What a director! So different films, and such great feels to every single one! Still this falls through compared With Insomnia and Nokas with much easier solutions, and a more shallow film making than we're used to by Skjoldbjærg.

  2. I caught Pioneer, an oil rush thriller set in the early eighties, at the London Film Festival. It was featured as part of 'Thrill' and promised to keep me "on the edge of my seat". The backers, Friland Produksjon, are also responsible for the critically acclaimed Headhunters adapted from Jo Nesbø's novel of the same name and Erik Skjoldbjærg directed the original Insomnia in 1997. What's more, one of Scandinavia's foremost actors and the star of Headhunters, Aksel Hennie, plays Petter, a professional deep-sea diver on a dangerous quest 500 meters down the North Sea. Air composed the soundtrack, Wes Bentley plays a shady character, Norway has glorious scenery and someone dies. 106 minutes would fly by.

    Pioneer is that rare hybrid: an old school contemporary Norwegian film. The action takes place more than 30 years ago and the cinematography revisits the look and feel of classic late seventies thrillers to depict tensions between oil companies and state government. Here however, an over-reliance on grainy footage, amber and blue filters dims what could have been a series of eerie underwater voyages, as well as unfortunately, any real suspense. Instead it gives the audience a sensation akin to the claustrophobia of Das Boot without the sense of dread that pervaded it. Pioneer's omnipresent soundtrack creates an even greater disconnect where Das Boot had us trapped with a sombre Jürgen Prochnow inside a silent submarine during World War II.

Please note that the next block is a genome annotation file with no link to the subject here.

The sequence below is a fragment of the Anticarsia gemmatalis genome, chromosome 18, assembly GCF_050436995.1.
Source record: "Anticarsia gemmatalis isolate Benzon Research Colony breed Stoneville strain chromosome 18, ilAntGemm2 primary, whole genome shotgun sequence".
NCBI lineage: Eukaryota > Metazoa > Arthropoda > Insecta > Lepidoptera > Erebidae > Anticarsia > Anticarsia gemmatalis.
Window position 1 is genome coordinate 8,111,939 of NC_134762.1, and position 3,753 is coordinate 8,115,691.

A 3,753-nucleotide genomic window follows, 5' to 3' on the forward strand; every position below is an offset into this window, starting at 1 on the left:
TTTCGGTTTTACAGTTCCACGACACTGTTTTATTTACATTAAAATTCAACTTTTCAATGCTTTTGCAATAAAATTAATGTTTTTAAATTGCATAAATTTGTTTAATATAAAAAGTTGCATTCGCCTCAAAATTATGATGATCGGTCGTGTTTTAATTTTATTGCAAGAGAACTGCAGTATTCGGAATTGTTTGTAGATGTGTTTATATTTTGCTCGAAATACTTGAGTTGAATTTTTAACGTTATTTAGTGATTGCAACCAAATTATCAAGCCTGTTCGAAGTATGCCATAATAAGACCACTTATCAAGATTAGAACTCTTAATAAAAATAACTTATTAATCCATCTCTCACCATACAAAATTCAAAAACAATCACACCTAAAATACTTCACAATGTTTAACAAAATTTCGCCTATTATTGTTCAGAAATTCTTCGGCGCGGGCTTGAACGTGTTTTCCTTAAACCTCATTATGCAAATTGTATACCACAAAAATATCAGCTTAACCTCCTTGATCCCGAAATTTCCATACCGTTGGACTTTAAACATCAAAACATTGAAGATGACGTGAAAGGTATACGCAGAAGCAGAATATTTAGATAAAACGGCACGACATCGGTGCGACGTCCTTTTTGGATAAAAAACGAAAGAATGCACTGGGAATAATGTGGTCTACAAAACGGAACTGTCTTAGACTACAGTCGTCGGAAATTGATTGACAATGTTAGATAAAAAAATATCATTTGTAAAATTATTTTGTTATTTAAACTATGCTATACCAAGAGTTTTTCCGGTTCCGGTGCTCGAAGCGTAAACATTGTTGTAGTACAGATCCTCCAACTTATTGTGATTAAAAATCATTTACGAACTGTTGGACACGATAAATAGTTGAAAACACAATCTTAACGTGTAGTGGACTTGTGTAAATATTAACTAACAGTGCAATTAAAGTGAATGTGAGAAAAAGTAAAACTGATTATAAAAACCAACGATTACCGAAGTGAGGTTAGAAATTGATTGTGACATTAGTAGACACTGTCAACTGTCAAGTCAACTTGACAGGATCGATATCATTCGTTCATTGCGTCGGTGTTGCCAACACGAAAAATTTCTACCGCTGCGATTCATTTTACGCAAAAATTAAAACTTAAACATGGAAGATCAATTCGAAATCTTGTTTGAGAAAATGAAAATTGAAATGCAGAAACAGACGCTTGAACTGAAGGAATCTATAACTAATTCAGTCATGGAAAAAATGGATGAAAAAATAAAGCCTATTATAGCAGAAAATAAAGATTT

The premise is excellent. It centers on the discovery of large resources of oil and gas at the bottom of the frozen North Sea. We are at the very beginning of the Norwegian Oil Boom which resulted in Norway's prosperity and high standard of living. Petter and Knut (André Eriksen) are brothers and colleagues involved in government-funded petroleum explorations and highly dangerous diving tests conducted in the great depths of the North Sea to establish whether pipelines can be installed. Just as we get to know the main characters, tragedy strikes. A compelling actor in whose performance there was barely enough time to get invested is gone too soon.

    Pioneer is a well-intended production which had to make difficult stylistic choices to stretch a Scandinavian budget over expensive action scenes. It tries to be too many things at once and falls short of carrying significance beyond what is seen. Wes Bentley, so good in American Beauty, is confined to a redundant secondary role devoid of genuine purpose. He walks around looking sinister and utters a few English words here and there. Ironically, the dialog lacks depth. Clichés, particularly in the depiction of gender relations, often stand for character development. Obvious symbolism such as bodies of water representing femininity and a full moon to signal rebirth do not challenge the audience much.

    Erik Skjoldbjærg said he was "heavily influenced by The Conversation, Chinatown and All The President's Men" in his desire to revive the seventies conspiracy thriller. I wish he had also named the older 2001: A Space Odyssey by Stanley Kubrick and exploited more of the dramatic Norwegian coast to better contrast deep sea-diving drama with conflicting human interests above ground.

    My verdict? Watch Insomnia on DVD and wait for Gravity.